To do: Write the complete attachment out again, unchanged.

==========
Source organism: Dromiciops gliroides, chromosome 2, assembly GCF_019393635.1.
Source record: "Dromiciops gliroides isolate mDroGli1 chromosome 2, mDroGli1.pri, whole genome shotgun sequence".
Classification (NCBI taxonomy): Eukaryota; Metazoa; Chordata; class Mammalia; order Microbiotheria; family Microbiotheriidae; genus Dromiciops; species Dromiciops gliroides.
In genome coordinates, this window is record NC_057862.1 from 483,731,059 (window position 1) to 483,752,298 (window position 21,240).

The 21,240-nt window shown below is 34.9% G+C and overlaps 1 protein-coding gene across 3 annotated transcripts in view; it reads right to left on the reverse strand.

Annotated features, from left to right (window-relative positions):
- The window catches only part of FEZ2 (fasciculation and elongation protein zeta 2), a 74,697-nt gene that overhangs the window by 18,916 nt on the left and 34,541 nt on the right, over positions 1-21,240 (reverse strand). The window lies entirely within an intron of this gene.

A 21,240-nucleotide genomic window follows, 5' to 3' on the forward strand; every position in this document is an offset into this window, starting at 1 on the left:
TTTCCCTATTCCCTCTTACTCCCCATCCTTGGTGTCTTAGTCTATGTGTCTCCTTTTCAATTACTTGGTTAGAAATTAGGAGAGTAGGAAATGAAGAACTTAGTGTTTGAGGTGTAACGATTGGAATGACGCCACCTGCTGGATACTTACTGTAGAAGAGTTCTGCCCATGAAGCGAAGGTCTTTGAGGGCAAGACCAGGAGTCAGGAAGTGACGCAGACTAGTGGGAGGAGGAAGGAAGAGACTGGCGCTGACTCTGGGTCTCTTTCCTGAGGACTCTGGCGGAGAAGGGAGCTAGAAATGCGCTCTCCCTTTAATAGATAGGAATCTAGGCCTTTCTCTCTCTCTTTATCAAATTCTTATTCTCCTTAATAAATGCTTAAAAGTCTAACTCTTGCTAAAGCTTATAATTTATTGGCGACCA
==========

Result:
Source organism: Dromiciops gliroides, chromosome 2, assembly GCF_019393635.1.
Source record: "Dromiciops gliroides isolate mDroGli1 chromosome 2, mDroGli1.pri, whole genome shotgun sequence".
Classification (NCBI taxonomy): Eukaryota; Metazoa; Chordata; class Mammalia; order Microbiotheria; family Microbiotheriidae; genus Dromiciops; species Dromiciops gliroides.
In genome coordinates, this window is record NC_057862.1 from 483,731,059 (window position 1) to 483,752,298 (window position 21,240).

The 21,240-nt window shown below is 34.9% G+C and overlaps 1 protein-coding gene across 3 annotated transcripts in view; it reads right to left on the reverse strand.

Annotated features, from left to right (window-relative positions):
- The window catches only part of FEZ2 (fasciculation and elongation protein zeta 2), a 74,697-nt gene that overhangs the window by 18,916 nt on the left and 34,541 nt on the right, over positions 1-21,240 (reverse strand). The window lies entirely within an intron of this gene.

A 21,240-nucleotide genomic window follows, 5' to 3' on the forward strand; every position in this document is an offset into this window, starting at 1 on the left:
TTTCCCTATTCCCTCTTACTCCCCATCCTTGGTGTCTTAGTCTATGTGTCTCCTTTTCAATTACTTGGTTAGAAATTAGGAGAGTAGGAAATGAAGAACTTAGTGTTTGAGGTGTAACGATTGGAATGACGCCACCTGCTGGATACTTACTGTAGAAGAGTTCTGCCCATGAAGCGAAGGTCTTTGAGGGCAAGACCAGGAGTCAGGAAGTGACGCAGACTAGTGGGAGGAGGAAGGAAGAGACTGGCGCTGACTCTGGGTCTCTTTCCTGAGGACTCTGGCGGAGAAGGGAGCTAGAAATGCGCTCTCCCTTTAATAGATAGGAATCTAGGCCTTTCTCTCTCTCTTTATCAAATTCTTATTCTCCTTAATAAATGCTTAAAAGTCTAACTCTTGCTAAAGCTTATAATTTATTGGCGACCA